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  • Michele Meny
    School of Ministry
    Graduate Programs
    Catherine Hall - Rm. 110
    Phone: 972-265-5814
    Fax: 972-721-4076

    mmeny1@udallas.edu

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Courses

The following courses are required for the MCM degree:

RPS 6010. Graduate Pro-Seminar. Required of all first-year students, this non-credit course is an introduction to the fields and methods of theological study for ministerial formation. Registration and active participation in all sessions constitute completion of the requirement.

RPS 6311. Liturgy and Sacraments. This course offers a critical survey of the history, theology, and liturgical celebration of the sacraments according to the Roman Rite of the Catholic Church, with special attention given to the role of the Rite of Christian Initiation for Adults (R.C.I.A.).

RPS 6312. Moral Theology. A critical survey of fundamental moral theology, this course includes the distinctiveness of Christian morality, conscience formation, natural law, moral norms, and decision-making. It provides an entrée into special moral theology, which includes bioethics, environmental ethics, healthcare ethics, sexual ethics, and social ethics.

RPS 6313. Systematic Theology. This course engages students in structured reflection on the Christian communal experience of faith and how that faith is understood, expressed, and lived out in the Catholic tradition. It invites dialogue among students and with the formative elements of Catholic tradition to consider theological method (i.e., How do we do this work properly?), doctrinal clarity (i.e., What does our formative tradition teach?) and pastoral practice (i.e., How do theology and pastoral realities influence one another?). Topics of special focus include revelation and faith, God, the Trinity, Christology, Christian anthropology, and the theology of the church, including Mary and the saints.

RPS 6314. Church History. The focus of this course is on the development of an understanding of the church—its ministry and spirituality—through the early, medieval, Reformation, modern, and contemporary eras. In particular, primary councils, movements, and church figures are considered.

RPS 6320. Theological Reflection. Forming a basis of spirituality for ministers, theological reflection is a discipline designed to recognize God's activity within the context of ministry. Systematic reflection on students' spiritual journey and experiences enter into dialogue with scripture, church history, church teaching, current pastoral needs, and the lived faith experience of the people of God.

RPS 6321. Old Testament. This course surveys the theologies of the Old Testament in light of their historical, social, and cultural setting, with application of those theologies to contemporary ministerial and practical contexts.

RPS 6322. New Testament. Students survey the theologies of the New Testament in light of their historical, social, and cultural setting, with application of those theologies to modern ministerial and practical contexts.

RPS 6330. Ministry in the Church. This course explores the contemporary phenomenon of ministry in the Catholic Church from the angles of theology and pastoral practice. Theological exploration focuses on biblical visions of ministry, the history of ministry in the church, and its doctrinal underpinnings and implications, especially in ecclesiology. Pastoral consideration reflects on attitudes, knowledge, and skills necessary for effective pastoral ministry in today's church. Integrating these perspectives, the course includes discussion of issues related to the contemporary ministerial scene and critical ecclesial documents on ministry formation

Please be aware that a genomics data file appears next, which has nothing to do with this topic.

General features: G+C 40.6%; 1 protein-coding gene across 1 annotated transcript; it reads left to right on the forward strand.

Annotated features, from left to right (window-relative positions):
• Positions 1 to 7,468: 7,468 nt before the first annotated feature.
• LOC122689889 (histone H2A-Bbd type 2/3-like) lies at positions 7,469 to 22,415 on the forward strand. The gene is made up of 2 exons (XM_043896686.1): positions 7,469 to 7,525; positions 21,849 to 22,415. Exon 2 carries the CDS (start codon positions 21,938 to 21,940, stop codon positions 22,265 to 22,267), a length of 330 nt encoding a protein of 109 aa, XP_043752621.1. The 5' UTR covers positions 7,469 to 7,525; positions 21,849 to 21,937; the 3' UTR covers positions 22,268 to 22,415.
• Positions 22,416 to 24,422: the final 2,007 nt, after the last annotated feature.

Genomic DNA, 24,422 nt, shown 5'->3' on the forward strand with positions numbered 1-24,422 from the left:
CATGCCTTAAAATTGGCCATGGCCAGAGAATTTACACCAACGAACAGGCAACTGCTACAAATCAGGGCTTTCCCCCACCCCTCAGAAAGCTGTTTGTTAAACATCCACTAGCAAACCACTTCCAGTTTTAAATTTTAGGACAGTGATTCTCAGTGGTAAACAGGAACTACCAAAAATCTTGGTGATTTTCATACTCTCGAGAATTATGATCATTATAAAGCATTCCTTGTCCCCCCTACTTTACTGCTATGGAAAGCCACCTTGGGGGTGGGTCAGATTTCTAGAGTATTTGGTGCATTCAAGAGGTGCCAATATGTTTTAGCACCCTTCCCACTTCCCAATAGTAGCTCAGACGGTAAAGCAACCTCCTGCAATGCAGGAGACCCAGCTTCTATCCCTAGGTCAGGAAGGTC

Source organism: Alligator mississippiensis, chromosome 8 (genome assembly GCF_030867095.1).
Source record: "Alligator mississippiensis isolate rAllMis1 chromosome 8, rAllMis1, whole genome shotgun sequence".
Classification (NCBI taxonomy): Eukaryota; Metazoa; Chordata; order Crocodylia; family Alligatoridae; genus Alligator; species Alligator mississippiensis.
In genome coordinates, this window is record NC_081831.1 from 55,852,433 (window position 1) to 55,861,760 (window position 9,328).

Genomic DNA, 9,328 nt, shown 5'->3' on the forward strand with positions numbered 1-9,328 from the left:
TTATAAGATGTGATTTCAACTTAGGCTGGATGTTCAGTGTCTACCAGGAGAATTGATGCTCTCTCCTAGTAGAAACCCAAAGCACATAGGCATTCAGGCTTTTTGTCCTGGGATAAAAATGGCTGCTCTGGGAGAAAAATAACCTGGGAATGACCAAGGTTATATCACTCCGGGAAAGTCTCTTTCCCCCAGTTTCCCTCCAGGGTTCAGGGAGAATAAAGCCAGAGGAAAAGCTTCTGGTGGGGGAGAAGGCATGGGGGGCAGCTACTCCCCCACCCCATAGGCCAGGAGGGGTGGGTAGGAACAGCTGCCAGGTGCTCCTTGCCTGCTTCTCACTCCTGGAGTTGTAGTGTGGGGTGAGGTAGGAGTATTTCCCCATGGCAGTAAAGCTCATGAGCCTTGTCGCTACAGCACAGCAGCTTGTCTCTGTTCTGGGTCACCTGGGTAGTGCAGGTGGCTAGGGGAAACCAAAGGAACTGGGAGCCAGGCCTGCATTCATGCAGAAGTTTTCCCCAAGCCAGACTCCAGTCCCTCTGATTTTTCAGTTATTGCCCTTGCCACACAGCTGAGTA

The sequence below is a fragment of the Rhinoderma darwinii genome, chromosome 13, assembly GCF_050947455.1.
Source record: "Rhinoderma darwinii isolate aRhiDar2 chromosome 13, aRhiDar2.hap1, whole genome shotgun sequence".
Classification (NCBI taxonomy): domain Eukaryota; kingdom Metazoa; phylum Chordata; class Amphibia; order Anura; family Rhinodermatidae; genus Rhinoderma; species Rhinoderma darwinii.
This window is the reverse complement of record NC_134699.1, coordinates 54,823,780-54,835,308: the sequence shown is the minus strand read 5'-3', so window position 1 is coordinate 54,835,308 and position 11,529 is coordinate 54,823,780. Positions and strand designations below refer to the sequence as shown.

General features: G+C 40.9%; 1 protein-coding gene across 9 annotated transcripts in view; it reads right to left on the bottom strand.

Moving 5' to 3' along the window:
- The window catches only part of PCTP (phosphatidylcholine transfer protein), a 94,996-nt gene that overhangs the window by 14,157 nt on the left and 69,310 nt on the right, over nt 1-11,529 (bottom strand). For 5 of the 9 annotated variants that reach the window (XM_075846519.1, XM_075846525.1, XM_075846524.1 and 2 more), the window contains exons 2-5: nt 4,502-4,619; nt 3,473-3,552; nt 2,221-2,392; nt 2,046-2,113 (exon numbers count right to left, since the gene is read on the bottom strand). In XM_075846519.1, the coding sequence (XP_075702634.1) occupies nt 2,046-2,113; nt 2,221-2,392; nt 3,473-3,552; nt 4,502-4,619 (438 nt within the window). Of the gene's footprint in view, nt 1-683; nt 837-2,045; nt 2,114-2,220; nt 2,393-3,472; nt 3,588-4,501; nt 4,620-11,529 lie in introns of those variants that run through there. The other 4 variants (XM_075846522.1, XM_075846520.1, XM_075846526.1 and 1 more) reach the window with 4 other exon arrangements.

RPS 6331. Pastoral Administration. This course explores the purpose and function of a parish in the life of the church, and the role of pastoral administration within it. Students consider the theology and experience of parish life and reflect on many of the key ministries necessary for its success, including ministries of Word, worship, service and community building. Pastoral skills for planning, leadership, administration of temporal goods, communication, and managing relationships are among topics considered.

RPS 6336. Catechetics and the Development of Faith. This course introduces the history, theology, and practice of catechesis. This includes the methods, content, and curriculum of contemporary catechesis, with particular focus on age-appropriateness and faith and its maturation in people.

RPS 6338. Models of Catechesis. This survey of emerging models and approaches to catechesis includes conversation and mutual learning about approaches across the lifespan to assist those preparing for or already bearing this responsibility. Particular attention will be given to the Rite of Christian Initiation for Adults (R.C.I.A.) as a model for the catechetical journey, adult catechesis, Catechesis of the Good Shepherd, family catechesis, intercultural catechesis, small Christian communities, and youth and young adult catechesis.

RSP 6V90. Ministry Capstone. Students take this course in their final semester. It provides an opportunity for them to integrate previous coursework and reading with the knowledge and skills required to address particular pastoral tasks effectively. The capstone usually is taken for three credit hours, often with seasoned ministerial practitioners providing onsite supervision. Capstone projects require detailed applications and written approval by School of Ministry faculty supervisors prior to registration.

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